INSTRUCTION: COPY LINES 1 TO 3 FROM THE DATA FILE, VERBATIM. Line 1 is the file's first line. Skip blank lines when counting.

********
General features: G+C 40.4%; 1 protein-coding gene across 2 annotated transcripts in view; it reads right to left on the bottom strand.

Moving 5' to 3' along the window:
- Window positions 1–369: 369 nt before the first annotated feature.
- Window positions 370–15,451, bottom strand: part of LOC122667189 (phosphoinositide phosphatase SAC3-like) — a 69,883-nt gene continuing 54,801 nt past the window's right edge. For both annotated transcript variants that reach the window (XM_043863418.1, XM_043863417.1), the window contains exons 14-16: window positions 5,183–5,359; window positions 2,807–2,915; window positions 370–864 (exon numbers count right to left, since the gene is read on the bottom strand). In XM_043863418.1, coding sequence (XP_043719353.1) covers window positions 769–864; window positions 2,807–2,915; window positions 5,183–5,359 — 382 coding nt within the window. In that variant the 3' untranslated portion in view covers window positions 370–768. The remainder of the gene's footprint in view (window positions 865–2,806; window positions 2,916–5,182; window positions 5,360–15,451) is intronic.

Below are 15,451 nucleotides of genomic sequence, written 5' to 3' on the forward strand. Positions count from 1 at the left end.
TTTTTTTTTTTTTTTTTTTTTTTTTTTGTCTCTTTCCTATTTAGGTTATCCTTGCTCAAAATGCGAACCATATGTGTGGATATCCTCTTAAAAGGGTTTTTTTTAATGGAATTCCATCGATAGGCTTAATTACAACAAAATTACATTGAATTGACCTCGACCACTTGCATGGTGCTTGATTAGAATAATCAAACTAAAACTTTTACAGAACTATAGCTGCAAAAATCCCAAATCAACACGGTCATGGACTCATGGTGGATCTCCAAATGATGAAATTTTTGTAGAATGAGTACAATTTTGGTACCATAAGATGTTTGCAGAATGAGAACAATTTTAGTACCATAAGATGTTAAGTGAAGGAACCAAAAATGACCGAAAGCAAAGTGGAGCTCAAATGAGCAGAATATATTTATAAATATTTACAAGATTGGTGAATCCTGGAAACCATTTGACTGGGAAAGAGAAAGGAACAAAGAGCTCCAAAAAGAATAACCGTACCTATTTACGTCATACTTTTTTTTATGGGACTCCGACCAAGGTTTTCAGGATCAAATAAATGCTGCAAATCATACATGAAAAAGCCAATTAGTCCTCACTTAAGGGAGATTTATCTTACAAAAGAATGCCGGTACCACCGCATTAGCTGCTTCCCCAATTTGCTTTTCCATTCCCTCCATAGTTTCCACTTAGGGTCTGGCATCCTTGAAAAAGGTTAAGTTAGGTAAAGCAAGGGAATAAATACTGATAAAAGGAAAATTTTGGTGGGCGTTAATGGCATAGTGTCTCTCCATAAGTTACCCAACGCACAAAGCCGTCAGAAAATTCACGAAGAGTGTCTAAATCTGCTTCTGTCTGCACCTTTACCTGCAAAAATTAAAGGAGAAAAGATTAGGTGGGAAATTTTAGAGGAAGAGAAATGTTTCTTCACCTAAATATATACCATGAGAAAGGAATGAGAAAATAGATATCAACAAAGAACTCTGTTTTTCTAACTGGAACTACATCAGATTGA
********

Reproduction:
General features: G+C 40.4%; 1 protein-coding gene across 2 annotated transcripts in view; it reads right to left on the bottom strand.

Moving 5' to 3' along the window:
- Window positions 1–369: 369 nt before the first annotated feature.